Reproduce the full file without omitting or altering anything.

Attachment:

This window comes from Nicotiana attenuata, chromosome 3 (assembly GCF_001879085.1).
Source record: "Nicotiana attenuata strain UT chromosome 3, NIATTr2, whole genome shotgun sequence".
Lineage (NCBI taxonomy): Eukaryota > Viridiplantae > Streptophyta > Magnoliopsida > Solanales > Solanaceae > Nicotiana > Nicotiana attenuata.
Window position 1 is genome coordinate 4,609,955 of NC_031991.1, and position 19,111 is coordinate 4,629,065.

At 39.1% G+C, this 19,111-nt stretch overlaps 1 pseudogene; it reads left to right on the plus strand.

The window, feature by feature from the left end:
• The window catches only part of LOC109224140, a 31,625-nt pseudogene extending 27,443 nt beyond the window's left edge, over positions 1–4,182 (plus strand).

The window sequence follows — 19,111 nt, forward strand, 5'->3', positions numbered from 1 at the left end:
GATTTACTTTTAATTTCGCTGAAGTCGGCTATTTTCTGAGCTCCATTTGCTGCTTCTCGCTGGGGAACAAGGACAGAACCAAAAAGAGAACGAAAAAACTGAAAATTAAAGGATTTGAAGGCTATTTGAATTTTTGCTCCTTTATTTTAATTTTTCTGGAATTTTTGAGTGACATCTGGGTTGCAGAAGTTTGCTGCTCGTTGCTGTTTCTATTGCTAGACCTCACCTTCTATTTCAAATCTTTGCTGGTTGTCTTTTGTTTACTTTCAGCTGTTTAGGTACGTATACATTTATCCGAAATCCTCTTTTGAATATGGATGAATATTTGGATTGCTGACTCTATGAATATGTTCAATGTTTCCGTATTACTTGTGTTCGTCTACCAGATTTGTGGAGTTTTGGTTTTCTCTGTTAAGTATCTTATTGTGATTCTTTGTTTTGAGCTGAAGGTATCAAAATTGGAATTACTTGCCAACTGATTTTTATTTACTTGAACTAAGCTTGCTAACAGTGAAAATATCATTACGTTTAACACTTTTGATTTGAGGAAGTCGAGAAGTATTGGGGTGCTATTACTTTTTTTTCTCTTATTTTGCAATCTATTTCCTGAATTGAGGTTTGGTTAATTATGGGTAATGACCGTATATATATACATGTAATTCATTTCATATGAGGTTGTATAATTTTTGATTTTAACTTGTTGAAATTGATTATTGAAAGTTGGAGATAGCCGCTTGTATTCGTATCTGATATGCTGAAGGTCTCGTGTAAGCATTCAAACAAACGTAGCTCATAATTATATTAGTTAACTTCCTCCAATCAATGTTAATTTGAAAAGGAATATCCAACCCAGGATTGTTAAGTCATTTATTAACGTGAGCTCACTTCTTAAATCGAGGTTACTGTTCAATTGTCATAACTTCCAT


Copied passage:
This window comes from Nicotiana attenuata, chromosome 3 (assembly GCF_001879085.1).
Source record: "Nicotiana attenuata strain UT chromosome 3, NIATTr2, whole genome shotgun sequence".
Lineage (NCBI taxonomy): Eukaryota > Viridiplantae > Streptophyta > Magnoliopsida > Solanales > Solanaceae > Nicotiana > Nicotiana attenuata.
Window position 1 is genome coordinate 4,609,955 of NC_031991.1, and position 19,111 is coordinate 4,629,065.

At 39.1% G+C, this 19,111-nt stretch overlaps 1 pseudogene; it reads left to right on the plus strand.

The window, feature by feature from the left end:
• The window catches only part of LOC109224140, a 31,625-nt pseudogene extending 27,443 nt beyond the window's left edge, over positions 1–4,182 (plus strand).

The window sequence follows — 19,111 nt, forward strand, 5'->3', positions numbered from 1 at the left end:
GATTTACTTTTAATTTCGCTGAAGTCGGCTATTTTCTGAGCTCCATTTGCTGCTTCTCGCTGGGGAACAAGGACAGAACCAAAAAGAGAACGAAAAAACTGAAAATTAAAGGATTTGAAGGCTATTTGAATTTTTGCTCCTTTATTTTAATTTTTCTGGAATTTTTGAGTGACATCTGGGTTGCAGAAGTTTGCTGCTCGTTGCTGTTTCTATTGCTAGACCTCACCTTCTATTTCAAATCTTTGCTGGTTGTCTTTTGTTTACTTTCAGCTGTTTAGGTACGTATACATTTATCCGAAATCCTCTTTTGAATATGGATGAATATTTGGATTGCTGACTCTATGAATATGTTCAATGTTTCCGTATTACTTGTGTTCGTCTACCAGATTTGTGGAGTTTTGGTTTTCTCTGTTAAGTATCTTATTGTGATTCTTTGTTTTGAGCTGAAGGTATCAAAATTGGAATTACTTGCCAACTGATTTTTATTTACTTGAACTAAGCTTGCTAACAGTGAAAATATCATTACGTTTAACACTTTTGATTTGAGGAAGTCGAGAAGTATTGGGGTGCTATTACTTTTTTTTCTCTTATTTTGCAATCTATTTCCTGAATTGAGGTTTGGTTAATTATGGGTAATGACCGTATATATATACATGTAATTCATTTCATATGAGGTTGTATAATTTTTGATTTTAACTTGTTGAAATTGATTATTGAAAGTTGGAGATAGCCGCTTGTATTCGTATCTGATATGCTGAAGGTCTCGTGTAAGCATTCAAACAAACGTAGCTCATAATTATATTAGTTAACTTCCTCCAATCAATGTTAATTTGAAAAGGAATATCCAACCCAGGATTGTTAAGTCATTTATTAACGTGAGCTCACTTCTTAAATCGAGGTTACTGTTCAATTGTCATAACTTCCAT